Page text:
‘Quite easily, he’d be the most successful player to join the team since Robert Pires,’ reads a line on a popular Aston Villa blog in a news story confirming John Terry’s arrival at Villa Park. It’s certainly a back-handed compliment: Pires played nine times for Villa in 2010/11 before retiring and popping up three years later at FC Goa.
There is no secret to John Terry’s motivation for dropping down to the Championship. “The problem is that John wants to play regularly and for this reason I think that we have to respect his decision,” Antonio Conte said as far back as April. “I was a footballer and I know when you arrive at this point in your career. Your mind and your body tell you continually that you feel you can continue but you want to play regularly.”
All Terry has known since the turn of the century is playing football, and it is all he wants to know. This is a decision based partly on hunger, but partly on dependence. Many players of a certain age discuss the difficulties of letting go of a career that has become the backbone of their lives. Having worked towards becoming a footballer from the age of eight and faced a constant battle to stay at the top, the first morning post-retirement promises to be a sorrowful and soulless occasion.
It is impossible not to focus on Terry’s age when discussing this move. He turns 37 in December; only three outfield players aged 37 or older played in the Championship last season. The youngest of those three is Wes Brown, who started three matches – all defeats – in Blackburn Rovers’ relegation campaign and is now without a club. There was no interest in Terry from the MLS because his wage demands were too high and he was too old.
That is the reason why the claims from some that Terry should move to Arsenal, say, were so baffling. Those holding such opinions were guilty of retro-anamnesis, picturing the marauding, brave central defender of 2004-2014 rather than the Terry of the present day. Terry has managed eight league starts in the last 18 months, two of those nothing more than his ceremonial goodbye to Stamford Bridge including the farcical 26th-minute substitution against Sunderland. Those appearances felt like the final farewells not just to a club, but a career. There is no question where Terry’s heart lies.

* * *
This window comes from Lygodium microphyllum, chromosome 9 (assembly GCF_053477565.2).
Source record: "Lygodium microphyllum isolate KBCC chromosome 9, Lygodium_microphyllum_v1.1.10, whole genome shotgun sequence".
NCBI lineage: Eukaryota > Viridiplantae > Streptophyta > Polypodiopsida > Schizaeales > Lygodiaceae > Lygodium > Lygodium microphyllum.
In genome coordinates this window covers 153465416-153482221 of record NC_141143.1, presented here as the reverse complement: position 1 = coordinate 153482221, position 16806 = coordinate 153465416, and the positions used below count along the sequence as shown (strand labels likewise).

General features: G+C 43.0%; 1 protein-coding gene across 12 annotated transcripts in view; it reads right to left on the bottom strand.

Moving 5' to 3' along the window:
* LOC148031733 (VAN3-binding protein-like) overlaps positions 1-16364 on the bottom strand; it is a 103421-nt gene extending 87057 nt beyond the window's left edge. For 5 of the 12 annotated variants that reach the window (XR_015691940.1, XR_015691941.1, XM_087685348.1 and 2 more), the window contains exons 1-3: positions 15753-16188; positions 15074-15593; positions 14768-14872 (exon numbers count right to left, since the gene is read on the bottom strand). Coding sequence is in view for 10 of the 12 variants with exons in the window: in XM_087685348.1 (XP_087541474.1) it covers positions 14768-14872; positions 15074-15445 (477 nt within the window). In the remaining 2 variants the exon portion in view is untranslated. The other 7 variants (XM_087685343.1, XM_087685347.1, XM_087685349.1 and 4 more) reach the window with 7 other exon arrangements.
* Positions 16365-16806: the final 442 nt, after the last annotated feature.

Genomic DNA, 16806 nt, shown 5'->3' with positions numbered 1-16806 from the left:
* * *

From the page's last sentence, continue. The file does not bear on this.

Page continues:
Watching the reaction to Tony Xia’s announcement of the signing on social media, you wonder whether this delayed memory syndrome surrounding Terry is catching. The lure of the star name is a powerful tool for increasing supporter anticipation, with the word ‘coup’ used with gay abandon, but every description of Terry begins with the suffix ‘former’. Are Villa paying at least £60,000 a week for what once was, rather than what might be? Even if they fall on the right side of that question, is it possible to separate the player and the person?
Part of the appreciation from supporters lies in Terry’s decision to turn down Birmingham City and Harry Redknapp for Villa Park, a wonderful PR move, but on Saturday Birmingham signed Barnsley captain Marc Roberts. Roberts is ten years Terry’s junior, was exceptional at Championship level last season and is on less than a third of the money that Birmingham were offering to Terry.
There is a danger of p*ssing on chips here: If Villa supporters are excited then good luck to them. Terry may well be fine in a division where central defenders are expected to rely on jumping and heading more than in the Premier League. But the gruelling nature of a Championship season, with its unending cycle of Tuesday-Saturday-Tuesday-Saturday, erodes away the energy of even the fittest players. If the obvious answer is that Terry only plays 25-30 league games, his cost per game escalates.
The obvious retort is that to Xia – reportedly worth £990m – this is an inexpensive gamble. Nothing ventured, nothing gained. Yet in an open season in the second tier without an obvious title favourite, this campaign is crucial to Villa’s hopes of returning to the Premier League and avoiding becoming part of the Championship furniture. The success of the Terry experiment is crucial to that success. The camera’s glare will be on one Villa player more than all of his teammates combined.
“John Terry, what a w*nker, what a w*nker,” has been Terry’s usual greeting at Villa Park over the last decade. Now Aston Villa supporters need to find a new chant for one of the country’s most divisive sportspeople. The next six months will dictate whether Tony Xia has bought the player or paid for the name.